Is Skim Milk the Same as Fat-free Milk? (Their Difference)

Skim milk is one of the most popular varieties of milk on the market. It offers nutrients without excess calories. A person should have at least one glass of milk everyday. It is very important for the bones and for a balanced diet.

People often wonder if skim milk is the same as fat-free milk given that they are often assumed to be one in the same. Read on to find out how they are different.

What is Skim Milk?

Skimmed milk is obtained by removing all the cream or milk-fat from whole milk. It is also known as fat-free milk or nonfat milk as it is a lower calorie and low-fat version of traditional full-fat milk. The majority of low-fat milk is fortified with vitamin A and vitamin D since these fat-soluble vitamins are often lost when the fat is extracted from whole milk.

Types of Skim Milk

The different types of skim milk are:

Non-fat dry milk: It is a powdered form of skim milk that lacks water and cream.
Concentrated skim milk: It is nonfat milk from which a certain amount of water has been removed. This gives the milk a thicker consistency. It is also a more concentrated source of protein, natural sugar, vitamins, and minerals.
Reconstituted skim milk: It is non-fat dry milk with water added to it, forming the consistency of regular milk.
Organic skim milk: This is made from milk that comes from cows that are not treated with synthetic growth hormones or antibiotics, and given only organic feed.

Skim Milk Nutrition Facts

Two bottles of skimmed milk

There are many critical nutrients in skim milk, including a significant amount of protein, calcium, magnesium, phosphorus, sodium, zinc, and potassium. In vitamins, it is rich in vitamins A, B2, B3, B6, B12, and D, as well as thiamine and folate. A cup of skimmed milk has 8 grams of high-quality, complete protein, which contains all essential 9 amino acids required for growth and development.  It is low in calories and has a very low level of cholesterol and fat.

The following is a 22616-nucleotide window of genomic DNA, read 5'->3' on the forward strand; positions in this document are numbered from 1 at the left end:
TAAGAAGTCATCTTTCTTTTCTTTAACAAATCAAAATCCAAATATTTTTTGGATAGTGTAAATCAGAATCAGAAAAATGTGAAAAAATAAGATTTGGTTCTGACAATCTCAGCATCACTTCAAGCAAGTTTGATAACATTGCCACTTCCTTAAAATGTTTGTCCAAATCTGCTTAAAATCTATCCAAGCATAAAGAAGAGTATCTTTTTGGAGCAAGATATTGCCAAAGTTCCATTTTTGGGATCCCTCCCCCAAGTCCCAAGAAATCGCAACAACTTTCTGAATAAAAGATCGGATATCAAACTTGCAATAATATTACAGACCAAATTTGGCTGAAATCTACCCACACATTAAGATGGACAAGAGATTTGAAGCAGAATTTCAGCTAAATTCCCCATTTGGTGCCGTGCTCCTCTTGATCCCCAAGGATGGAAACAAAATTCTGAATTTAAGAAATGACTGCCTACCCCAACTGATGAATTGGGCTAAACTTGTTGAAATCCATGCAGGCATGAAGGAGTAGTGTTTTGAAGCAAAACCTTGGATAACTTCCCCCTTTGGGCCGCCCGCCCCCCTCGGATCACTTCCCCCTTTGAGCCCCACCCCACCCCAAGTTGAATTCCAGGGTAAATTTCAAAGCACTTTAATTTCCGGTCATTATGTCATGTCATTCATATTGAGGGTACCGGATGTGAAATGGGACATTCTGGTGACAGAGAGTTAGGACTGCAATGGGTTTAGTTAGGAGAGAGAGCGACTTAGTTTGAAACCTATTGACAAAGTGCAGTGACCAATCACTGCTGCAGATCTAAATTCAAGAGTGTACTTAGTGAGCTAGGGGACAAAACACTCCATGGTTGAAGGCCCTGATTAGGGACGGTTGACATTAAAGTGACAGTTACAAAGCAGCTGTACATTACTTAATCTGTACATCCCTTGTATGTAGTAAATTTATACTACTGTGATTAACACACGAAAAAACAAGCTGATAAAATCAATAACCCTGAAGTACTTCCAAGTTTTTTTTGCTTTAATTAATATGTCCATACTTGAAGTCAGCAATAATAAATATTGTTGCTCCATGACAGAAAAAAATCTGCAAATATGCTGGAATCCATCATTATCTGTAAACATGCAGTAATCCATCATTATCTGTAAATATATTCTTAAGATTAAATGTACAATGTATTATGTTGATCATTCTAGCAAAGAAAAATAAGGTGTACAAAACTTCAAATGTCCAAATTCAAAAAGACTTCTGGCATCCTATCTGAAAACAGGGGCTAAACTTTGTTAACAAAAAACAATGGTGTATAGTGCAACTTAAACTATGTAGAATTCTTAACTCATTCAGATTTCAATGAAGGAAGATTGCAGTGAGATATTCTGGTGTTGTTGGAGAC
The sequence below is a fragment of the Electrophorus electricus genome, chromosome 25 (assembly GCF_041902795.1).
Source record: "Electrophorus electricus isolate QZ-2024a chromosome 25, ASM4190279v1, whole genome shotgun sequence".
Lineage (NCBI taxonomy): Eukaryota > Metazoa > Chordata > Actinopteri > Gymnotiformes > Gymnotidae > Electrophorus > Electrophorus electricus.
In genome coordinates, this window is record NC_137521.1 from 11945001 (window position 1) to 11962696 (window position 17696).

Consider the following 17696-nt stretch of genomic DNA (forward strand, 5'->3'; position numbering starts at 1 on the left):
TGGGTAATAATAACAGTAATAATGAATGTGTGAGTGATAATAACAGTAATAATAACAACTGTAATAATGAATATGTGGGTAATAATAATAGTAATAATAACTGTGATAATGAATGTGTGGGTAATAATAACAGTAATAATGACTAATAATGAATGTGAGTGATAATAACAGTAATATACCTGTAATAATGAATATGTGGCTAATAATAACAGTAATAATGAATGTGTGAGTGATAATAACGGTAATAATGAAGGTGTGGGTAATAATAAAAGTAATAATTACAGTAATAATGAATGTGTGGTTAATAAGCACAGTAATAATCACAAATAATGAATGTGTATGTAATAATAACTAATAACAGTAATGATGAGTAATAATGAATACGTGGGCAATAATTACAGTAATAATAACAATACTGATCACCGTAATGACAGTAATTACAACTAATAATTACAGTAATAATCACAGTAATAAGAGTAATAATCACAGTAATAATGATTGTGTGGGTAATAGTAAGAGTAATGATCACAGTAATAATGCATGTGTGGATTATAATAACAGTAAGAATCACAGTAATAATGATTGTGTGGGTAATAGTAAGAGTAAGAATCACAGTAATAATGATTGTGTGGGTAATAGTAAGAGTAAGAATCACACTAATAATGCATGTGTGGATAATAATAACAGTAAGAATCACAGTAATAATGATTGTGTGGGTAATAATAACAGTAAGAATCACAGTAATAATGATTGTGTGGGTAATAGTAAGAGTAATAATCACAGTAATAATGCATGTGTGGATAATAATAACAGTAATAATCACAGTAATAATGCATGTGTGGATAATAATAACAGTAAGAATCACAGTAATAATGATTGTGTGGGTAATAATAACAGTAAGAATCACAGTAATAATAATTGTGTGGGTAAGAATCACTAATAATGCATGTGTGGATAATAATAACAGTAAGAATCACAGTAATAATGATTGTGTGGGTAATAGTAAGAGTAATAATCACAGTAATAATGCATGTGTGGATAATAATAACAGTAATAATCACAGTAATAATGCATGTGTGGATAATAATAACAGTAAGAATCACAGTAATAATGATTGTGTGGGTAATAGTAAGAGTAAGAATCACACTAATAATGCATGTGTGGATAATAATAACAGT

Research suggests that if you drink skim milk, organic is best. It comes from grass-fed cows. Their milk is richer in nutrients and has more omega-3 fatty acids.

Difference between Skimmed Milk and Fat-Free Milk

According to the U.S. Food and Drug Administration, the term nonfat milk means skim milk, nonfat dry milk, concentrated skim milk, or reconstituted skim milk. Technically, over 99.5 percent of the fat must be removed, making the product virtually fat-free. Also called skimmed milk, skim milk is the same product as fat-free milk. It stands in contrast to whole cow's milk which retains all of the fat and 1 or 2 percent milk which contains 1 to 2 percent fat, respectively. Skim milk is lower in calories than other milks, while retaining roughly the same amount of most other nutrients.

The only difference is the amount of fat and calories. In fact, skimmed cow's milk contains slightly more calcium than full-fat milk because calcium is found in the watery part, not the creamy part.

Therefore, there is no difference between skimmed milk and fat-free milk. There is just a difference between names, relating to different brands and different dairies. Other names that fat-free or skim milk might reflect on their labels are zero fat, without fat, and free of fat.